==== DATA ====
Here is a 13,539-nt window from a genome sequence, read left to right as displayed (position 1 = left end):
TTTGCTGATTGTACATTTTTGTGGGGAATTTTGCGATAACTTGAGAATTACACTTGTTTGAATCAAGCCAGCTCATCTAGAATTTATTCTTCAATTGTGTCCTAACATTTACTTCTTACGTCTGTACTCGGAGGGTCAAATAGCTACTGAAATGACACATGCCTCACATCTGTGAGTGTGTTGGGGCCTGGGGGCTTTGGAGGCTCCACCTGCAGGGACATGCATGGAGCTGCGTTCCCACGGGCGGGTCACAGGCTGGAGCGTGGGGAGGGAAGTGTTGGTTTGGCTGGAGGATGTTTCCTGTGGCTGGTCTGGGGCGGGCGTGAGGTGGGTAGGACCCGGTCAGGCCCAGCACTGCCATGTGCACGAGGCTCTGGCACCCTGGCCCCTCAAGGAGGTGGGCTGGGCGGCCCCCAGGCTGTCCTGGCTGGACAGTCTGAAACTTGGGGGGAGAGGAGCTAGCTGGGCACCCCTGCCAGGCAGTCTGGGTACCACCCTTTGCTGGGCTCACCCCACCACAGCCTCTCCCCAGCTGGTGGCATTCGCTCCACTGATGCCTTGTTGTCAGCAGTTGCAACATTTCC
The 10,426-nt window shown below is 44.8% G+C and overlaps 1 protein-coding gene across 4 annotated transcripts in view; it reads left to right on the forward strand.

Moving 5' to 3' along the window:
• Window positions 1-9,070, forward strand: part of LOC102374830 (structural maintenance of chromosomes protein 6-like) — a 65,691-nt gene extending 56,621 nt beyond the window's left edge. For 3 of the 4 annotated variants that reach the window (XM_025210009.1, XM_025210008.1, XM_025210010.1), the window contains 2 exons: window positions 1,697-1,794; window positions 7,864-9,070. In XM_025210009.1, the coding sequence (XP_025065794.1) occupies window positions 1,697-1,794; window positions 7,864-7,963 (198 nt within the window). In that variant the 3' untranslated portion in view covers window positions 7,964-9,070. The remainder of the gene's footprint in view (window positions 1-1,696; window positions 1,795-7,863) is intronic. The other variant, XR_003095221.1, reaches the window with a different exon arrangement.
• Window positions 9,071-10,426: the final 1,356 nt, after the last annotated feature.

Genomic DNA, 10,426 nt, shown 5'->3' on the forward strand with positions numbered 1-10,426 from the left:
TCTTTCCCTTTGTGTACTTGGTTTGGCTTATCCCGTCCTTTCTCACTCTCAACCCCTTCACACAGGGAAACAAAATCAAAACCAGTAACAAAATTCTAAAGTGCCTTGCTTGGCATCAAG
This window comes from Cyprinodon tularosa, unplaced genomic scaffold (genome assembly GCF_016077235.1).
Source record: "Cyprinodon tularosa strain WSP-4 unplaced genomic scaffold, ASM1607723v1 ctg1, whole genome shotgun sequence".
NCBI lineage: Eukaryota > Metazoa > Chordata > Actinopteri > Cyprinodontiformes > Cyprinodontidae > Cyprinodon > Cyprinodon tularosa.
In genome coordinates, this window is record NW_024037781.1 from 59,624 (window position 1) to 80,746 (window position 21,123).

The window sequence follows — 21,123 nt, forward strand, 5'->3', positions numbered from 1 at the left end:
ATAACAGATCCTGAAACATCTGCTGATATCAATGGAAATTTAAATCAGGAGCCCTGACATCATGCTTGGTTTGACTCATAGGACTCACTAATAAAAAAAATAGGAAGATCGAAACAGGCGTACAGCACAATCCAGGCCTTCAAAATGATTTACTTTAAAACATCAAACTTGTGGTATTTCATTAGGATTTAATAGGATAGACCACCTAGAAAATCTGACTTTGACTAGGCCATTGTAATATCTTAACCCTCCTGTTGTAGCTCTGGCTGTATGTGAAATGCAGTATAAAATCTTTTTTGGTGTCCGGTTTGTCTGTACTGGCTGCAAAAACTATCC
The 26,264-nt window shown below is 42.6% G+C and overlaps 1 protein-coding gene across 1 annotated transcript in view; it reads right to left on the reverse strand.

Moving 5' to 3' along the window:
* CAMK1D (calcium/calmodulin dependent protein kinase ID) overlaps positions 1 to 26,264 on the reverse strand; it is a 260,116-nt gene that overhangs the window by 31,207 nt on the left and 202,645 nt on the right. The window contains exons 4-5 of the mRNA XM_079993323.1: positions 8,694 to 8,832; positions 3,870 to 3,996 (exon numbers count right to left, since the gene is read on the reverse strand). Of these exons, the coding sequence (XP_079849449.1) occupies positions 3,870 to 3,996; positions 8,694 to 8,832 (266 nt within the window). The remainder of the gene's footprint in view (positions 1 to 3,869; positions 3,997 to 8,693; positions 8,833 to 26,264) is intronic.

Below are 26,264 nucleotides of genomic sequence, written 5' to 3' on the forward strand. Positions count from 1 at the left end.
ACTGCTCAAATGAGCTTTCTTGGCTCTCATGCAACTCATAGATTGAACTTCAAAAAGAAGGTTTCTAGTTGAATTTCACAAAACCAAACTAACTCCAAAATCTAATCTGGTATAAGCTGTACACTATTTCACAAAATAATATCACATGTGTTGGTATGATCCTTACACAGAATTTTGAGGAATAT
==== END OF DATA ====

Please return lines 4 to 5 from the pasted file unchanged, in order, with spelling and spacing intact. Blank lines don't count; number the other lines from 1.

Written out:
Moving 5' to 3' along the window:
• Window positions 1-9,070, forward strand: part of LOC102374830 (structural maintenance of chromosomes protein 6-like) — a 65,691-nt gene extending 56,621 nt beyond the window's left edge. For 3 of the 4 annotated variants that reach the window (XM_025210009.1, XM_025210008.1, XM_025210010.1), the window contains 2 exons: window positions 1,697-1,794; window positions 7,864-9,070. In XM_025210009.1, the coding sequence (XP_025065794.1) occupies window positions 1,697-1,794; window positions 7,864-7,963 (198 nt within the window). In that variant the 3' untranslated portion in view covers window positions 7,964-9,070. The remainder of the gene's footprint in view (window positions 1-1,696; window positions 1,795-7,863) is intronic. The other variant, XR_003095221.1, reaches the window with a different exon arrangement.